The suicide of a best friend in 2016 and subsequent suicides of other teens she knew left 18-year-old Hannah Mitchell feeling empty, broken and wondering if she could have done anything to save their lives.
“It was such a hard time,” Hannah said. “We were experiencing a suicide rate unimaginable in our school district and El Paso County.”
Suicides among El Paso County youths aged 10 to 18 doubled from 24 in 2012-14 to 48 in 2015-17 in El Paso County, the Colorado Attorney General’s Office reported.
But while it’s too late to save those teens, it’s not too late for others, Hannah said, noticing a “large disconnect” between some of her peers and their parents.
She connected with other students to form a nonprofit and then branch out on her own, producing a successful student art show themed “Reasons to Stay Alive.”
For her efforts to improve teen mental health and help prevent youth suicide, Hannah has been named one of two Colorado winners of the 2019 Prudential Spirit of Community Awards, a nationwide program that honors youth for “outstanding acts of volunteerism.”
The graduating senior from Pine Creek High School in Academy School District 20 will be in Washington, D.C., Saturday through Wednesday to not only pick up her $1,000 prize and engraved silver medallion, but also to chat up her project with lawmakers.
“This year has been the first year I feel I’ve touched individual lives and made a difference,” Hannah said. “I’m excited to go to Washington, D.C., and meet people who share the same goals.”
The award, in its 24th year, is sponsored by Prudential Financial in partnership with the National Association of Secondary School Principals. As part of the honor, Hannah received a congratulatory letter from President Donald Trump.
She and five other students first formed “Project Reasons,” a nonprofit to “remind suicidal people and people dealing with mental disorders of the things and people that are worth staying alive for.”
The organization also reached out to adults to better explain suicide from a teen perspective.
Relying on her personal way to ease the pain — turning to art as an outlet for her tumultuous emotions — Hannah then spun off to create the student art show at her school in the fall of 2017.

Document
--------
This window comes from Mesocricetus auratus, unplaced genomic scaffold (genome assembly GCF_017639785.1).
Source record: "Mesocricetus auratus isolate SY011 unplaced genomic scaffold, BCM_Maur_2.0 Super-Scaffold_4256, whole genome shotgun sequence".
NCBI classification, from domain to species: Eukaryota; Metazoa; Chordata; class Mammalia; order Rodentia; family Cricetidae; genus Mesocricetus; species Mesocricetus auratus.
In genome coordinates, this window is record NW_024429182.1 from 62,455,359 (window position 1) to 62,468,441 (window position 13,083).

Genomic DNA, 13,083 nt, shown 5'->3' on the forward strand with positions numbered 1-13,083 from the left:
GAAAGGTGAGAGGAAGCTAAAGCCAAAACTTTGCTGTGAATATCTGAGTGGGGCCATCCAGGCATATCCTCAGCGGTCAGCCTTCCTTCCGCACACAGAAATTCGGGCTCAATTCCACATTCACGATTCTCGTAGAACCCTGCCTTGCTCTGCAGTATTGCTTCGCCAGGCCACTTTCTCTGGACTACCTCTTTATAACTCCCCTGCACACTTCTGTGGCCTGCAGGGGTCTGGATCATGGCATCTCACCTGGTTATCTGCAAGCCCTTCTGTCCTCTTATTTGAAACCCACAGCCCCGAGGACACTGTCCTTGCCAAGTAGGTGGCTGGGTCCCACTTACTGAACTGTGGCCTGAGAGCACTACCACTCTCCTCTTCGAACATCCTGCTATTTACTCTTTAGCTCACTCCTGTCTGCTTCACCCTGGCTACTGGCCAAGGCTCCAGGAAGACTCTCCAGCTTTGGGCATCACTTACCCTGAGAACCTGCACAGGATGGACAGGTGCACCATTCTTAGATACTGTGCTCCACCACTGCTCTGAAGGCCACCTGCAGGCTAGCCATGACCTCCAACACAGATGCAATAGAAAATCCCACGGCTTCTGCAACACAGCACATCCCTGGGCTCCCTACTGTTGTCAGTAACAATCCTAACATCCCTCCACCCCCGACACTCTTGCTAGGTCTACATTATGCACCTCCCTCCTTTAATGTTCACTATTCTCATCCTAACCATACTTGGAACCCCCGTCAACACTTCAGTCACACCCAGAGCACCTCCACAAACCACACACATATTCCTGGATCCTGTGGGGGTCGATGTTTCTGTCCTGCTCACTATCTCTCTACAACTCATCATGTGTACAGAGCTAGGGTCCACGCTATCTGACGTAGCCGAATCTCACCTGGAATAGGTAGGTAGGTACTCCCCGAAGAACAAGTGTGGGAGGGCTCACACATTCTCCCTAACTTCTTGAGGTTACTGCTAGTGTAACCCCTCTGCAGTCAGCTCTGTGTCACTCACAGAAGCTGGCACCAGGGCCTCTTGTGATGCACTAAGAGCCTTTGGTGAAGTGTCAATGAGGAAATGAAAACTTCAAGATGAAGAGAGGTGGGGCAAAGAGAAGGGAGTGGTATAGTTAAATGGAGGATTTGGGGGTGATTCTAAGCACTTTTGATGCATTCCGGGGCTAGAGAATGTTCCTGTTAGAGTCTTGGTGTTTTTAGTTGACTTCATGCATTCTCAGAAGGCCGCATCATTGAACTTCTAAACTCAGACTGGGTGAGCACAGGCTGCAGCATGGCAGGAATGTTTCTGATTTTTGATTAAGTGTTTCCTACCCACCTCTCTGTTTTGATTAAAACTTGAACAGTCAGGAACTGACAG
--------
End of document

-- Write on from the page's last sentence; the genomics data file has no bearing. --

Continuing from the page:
“I wanted to create an event to encourage students to create art and educate adults and students who came to see the gallery,” she said. “I knew how art had impacted me.”
In the first year, 300 people came to see 60 pieces of student art.
The show, focused on the joy of life and raising awareness of the crisis, had a bigger and better performance last October 2018.
Hannah reached out to other high schools and middle schools in the Pikes Peak region and featured 162 pieces of art this school year. More than 500 people viewed the work.
The two shows raised nearly $3,200 to help Project Reasons create a mobile app and a video series, expand regionally and buy art supplies for AspenPointe, a local nonprofit mental health provider that offers a Creative Expressions art therapy group.
“I’ve seen a big change in our community and school district of everyone coming together and supporting our youth,” Hannah said. “After going through suicide after suicide, it’s inspiring to see everyone go from sad and confused to focused on building up each other and showing strength and camaraderie.”
So the art fundraiser can continue after she graduates in May, Hannah wrote a manual detailing the organizational process to produce the show.
Hannah’s best friend was supposed to graduate with her. Her suicide “was definitely the hardest thing I’ve ever had to go through,” she said. “The biggest thing involving people who are suicidal and going through mental health issues is there’s so much ahead. It’s about reminding people of hope.”
Contact the writer: 719-476-1656.